My colleague Dan Gainor urged me to look at paragraph 6 of the dominant front-page story in Monday’s Washington Post. The headline was “CAUGHT AND RELEASED: As the border quiets, safe passed into the U.S. is still granted to some families.” Reporter Jessica Contrera buried the lede on Trump achieving something on the “border quiets” front. The Post pulled off a classic example of putting the money phrase just inside the paper. It's hard to imagine this wasn't manipulated:
Along the border, the impacts of Trump’s immigration policies are visible everywhere: At the [jump to A-6] river, the number of people crossing into the United States has plummeted. At the detention facilities, fewer people are being detained. And at the McAllen bus station — a place where ICE has released more than 30,000 families since 2014, sometimes hundreds a day — the number of people coming in each day is sometimes down to just an overwhelmed man and his only child, with tickets that will take them 1,700 miles and 46 hours north to live with a relative in Cleveland.
Wouldn't that have been a decent headline? "Number of people crossing border into U.S. plummets in Texas under Trump"? Or is that "too much winning"?
As the Post headline implies, “catch and release” was the mocking term applied to the Obama policy of allowing each released family to live with their American relatives as long as they would appear at their court dates that would determine whether they would be deported. And who really expected law-breaking immigrants to make those court appointments? Trump issued an executive order on his sixth day in his office, although the government is still working to implement it.
The Contrera story takes up all of page A-6 and a little less than half of A-7, complete with four color photographs. Trump’s “winning” on immigration is noted in the pull quote on A-6 [emphasis theirs]:
“We even used to complain about how many people were coming through. It would start at 8 a.m. – 60 people, 80 people, 90-people groups. So we were tired. But now, oh my God, we miss those groups.” – Gabriela Lopez, a 19-year-old Humanitarian Respite Center staffer in McAllen, Tex.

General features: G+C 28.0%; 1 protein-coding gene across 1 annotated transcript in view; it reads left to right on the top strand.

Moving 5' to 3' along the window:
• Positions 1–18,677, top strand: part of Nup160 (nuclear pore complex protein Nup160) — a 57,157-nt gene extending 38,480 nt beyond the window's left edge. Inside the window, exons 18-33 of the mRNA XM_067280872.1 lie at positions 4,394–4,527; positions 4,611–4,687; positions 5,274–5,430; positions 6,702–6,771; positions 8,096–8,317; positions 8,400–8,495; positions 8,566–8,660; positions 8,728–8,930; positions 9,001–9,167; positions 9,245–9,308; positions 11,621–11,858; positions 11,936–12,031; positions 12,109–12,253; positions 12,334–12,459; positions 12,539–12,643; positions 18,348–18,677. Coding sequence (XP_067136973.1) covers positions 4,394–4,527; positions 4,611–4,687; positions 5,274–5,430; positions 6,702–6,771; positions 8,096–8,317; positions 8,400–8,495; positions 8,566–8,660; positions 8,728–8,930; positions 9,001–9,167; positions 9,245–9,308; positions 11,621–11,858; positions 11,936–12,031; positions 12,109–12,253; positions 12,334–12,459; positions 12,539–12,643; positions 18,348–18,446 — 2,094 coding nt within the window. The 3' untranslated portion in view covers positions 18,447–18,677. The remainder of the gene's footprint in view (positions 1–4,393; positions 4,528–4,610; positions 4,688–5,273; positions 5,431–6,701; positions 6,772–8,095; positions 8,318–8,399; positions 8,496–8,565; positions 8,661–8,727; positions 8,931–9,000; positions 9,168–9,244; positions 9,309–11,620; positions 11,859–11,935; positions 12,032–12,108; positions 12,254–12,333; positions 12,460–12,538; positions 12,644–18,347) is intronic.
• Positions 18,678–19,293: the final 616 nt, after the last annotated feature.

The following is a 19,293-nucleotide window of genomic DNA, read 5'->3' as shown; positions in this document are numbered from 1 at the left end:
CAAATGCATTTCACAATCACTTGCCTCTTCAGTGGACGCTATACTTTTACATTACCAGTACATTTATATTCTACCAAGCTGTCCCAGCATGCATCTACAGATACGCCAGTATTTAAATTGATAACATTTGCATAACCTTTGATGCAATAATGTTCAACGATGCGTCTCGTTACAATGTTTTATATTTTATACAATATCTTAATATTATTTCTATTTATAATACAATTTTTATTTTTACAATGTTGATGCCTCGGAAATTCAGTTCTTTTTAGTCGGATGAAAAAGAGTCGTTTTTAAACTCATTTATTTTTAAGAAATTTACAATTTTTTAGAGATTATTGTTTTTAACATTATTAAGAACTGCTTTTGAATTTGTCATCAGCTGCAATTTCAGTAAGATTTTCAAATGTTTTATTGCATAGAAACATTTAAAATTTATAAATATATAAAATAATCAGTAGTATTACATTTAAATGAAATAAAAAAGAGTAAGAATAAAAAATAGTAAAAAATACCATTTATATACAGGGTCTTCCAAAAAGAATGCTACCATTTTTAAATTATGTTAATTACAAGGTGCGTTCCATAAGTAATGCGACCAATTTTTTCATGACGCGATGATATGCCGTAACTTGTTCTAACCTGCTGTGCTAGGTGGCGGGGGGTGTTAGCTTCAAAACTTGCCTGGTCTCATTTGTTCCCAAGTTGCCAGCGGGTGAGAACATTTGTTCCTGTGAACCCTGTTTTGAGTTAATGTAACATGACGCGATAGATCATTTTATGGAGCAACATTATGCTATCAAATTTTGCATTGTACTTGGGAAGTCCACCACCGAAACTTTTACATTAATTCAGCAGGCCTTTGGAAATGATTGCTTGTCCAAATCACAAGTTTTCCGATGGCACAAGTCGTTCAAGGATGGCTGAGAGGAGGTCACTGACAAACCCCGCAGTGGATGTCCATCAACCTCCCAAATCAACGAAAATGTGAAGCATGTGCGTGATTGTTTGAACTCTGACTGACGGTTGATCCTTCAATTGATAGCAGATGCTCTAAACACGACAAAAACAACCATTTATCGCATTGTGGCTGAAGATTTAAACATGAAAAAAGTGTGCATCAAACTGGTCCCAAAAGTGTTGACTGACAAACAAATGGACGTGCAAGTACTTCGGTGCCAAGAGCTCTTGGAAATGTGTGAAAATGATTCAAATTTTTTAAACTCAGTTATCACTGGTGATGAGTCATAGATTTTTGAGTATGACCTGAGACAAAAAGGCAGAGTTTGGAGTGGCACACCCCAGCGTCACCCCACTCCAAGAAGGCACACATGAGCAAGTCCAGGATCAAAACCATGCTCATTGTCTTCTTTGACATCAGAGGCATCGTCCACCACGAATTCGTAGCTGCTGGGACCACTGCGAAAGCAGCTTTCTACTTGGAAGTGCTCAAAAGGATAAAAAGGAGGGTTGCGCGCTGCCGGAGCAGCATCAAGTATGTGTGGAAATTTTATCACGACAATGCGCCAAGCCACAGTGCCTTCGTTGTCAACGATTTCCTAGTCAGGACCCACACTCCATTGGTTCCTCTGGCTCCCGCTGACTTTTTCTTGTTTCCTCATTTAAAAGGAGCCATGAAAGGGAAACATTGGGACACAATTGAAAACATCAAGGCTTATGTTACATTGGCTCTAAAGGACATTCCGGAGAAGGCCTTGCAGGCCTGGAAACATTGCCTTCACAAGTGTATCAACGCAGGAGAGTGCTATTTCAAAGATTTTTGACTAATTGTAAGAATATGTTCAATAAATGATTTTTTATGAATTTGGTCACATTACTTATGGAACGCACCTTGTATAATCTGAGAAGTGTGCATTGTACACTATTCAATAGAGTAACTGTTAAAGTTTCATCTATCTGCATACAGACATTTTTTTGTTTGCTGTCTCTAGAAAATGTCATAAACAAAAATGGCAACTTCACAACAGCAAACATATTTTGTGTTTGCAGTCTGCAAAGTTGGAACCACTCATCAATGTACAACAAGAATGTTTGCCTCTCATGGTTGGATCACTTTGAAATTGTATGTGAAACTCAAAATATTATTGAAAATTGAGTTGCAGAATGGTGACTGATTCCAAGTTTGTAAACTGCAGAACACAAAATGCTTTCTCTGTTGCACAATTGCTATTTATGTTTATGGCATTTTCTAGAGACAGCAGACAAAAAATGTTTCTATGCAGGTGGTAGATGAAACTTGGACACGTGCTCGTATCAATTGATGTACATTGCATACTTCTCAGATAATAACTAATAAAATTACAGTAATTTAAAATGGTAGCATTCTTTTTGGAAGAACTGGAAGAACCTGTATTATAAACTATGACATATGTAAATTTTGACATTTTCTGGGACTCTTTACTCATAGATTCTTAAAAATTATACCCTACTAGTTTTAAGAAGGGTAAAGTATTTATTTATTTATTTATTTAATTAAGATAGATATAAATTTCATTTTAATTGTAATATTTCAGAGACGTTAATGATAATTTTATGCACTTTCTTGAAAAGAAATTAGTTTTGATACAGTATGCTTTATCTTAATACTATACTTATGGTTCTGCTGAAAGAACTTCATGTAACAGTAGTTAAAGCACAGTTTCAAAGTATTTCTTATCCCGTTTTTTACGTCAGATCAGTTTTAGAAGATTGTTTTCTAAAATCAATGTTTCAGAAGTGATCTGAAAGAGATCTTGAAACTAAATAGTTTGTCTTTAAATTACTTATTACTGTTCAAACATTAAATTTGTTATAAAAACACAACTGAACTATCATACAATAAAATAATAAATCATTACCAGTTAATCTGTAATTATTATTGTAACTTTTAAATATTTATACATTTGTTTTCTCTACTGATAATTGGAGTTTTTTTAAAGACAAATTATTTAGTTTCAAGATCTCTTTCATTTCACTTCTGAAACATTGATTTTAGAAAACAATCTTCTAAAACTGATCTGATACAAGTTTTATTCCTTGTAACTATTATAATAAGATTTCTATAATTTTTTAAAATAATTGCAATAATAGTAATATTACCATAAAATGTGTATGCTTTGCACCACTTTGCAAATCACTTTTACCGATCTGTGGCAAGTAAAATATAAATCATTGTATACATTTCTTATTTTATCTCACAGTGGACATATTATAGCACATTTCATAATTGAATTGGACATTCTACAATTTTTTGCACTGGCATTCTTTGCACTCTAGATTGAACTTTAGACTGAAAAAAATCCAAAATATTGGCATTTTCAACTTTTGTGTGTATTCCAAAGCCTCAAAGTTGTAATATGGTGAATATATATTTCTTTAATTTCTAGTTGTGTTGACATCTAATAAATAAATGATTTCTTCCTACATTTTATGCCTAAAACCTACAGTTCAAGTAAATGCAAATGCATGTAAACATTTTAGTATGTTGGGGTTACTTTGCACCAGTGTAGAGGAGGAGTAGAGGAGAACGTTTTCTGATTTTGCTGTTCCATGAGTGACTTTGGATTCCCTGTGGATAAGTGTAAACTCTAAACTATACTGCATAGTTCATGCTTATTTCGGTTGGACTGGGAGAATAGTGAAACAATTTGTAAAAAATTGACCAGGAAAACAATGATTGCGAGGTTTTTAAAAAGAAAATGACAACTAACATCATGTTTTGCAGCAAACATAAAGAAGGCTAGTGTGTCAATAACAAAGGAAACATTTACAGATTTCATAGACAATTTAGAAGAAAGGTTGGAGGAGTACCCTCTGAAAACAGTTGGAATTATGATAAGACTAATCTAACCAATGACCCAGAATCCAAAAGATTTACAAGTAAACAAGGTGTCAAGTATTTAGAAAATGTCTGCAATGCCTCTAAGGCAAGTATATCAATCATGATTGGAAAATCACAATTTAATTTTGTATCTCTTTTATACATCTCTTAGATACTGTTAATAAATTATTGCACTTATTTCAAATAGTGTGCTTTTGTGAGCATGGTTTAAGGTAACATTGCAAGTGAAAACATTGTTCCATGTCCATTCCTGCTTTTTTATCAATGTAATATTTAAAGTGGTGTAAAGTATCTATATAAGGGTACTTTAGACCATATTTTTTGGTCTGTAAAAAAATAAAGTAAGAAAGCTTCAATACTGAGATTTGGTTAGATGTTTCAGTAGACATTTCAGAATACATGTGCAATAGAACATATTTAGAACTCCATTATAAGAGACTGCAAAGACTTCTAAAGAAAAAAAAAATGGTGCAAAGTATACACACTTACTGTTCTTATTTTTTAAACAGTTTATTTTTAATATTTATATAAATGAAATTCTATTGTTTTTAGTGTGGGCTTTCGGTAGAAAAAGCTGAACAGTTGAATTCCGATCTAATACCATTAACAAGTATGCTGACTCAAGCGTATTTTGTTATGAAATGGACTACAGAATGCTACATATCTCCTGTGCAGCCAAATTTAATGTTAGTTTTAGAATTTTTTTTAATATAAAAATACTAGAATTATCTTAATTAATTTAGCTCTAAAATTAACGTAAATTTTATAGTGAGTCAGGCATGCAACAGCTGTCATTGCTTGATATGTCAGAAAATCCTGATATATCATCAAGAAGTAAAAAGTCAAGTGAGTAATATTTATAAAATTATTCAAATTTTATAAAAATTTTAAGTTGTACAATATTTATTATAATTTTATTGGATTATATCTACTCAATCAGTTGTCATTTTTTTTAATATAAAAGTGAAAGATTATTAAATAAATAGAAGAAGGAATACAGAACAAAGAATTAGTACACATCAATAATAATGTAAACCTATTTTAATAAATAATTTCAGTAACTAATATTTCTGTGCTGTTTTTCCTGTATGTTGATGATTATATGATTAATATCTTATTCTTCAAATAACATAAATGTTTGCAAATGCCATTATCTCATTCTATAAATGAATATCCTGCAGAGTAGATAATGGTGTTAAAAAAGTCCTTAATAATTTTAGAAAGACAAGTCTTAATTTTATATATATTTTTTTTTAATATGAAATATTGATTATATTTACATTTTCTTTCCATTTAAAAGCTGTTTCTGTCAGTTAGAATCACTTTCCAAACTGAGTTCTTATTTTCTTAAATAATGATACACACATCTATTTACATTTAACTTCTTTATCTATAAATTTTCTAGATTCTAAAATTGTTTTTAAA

Contrera explained how Lopez suffered:
Gabriela had given thousands of sandwiches to thousands of these families. She used to walk into work and find the respite center packed with parents and children, sometimes more than 300 in a day. On the afternoon she met Miguel and Sandra, she arrived at work to find the room nearly silent. She checked the sign-in sheet for families and saw just one name.
“Quien es Linda?” she asked her manager. Who is Linda?
“The girl that was here earlier,” he told her. “She already left.”
“Oh,” Gabriela said. She put on her uniform, a vest that said Disaster Response across the back. Then she pulled out her iPhone, stared at it for a while, and began another day with no disaster to respond to.
There was also this little measurement of the new policy, when someone brought donations to Lopez:
Gabriela pointed to where she could set them, not mentioning that lately they’d been trying to get rid of the donations they already had, because there were so few people to give them to. Just the day before, Gabriela had packed a car trunk full of canned green beans, tampons and baby food so a woman could take them across the border, to a shelter in Reynosa taking in people who have been deported there. Lately, that shelter had been nearly as busy as the respite center used to be.
The Post reports all this news like it’s deeply sad....which demonstrates they have been eager publicists for illegal immigration for many years now.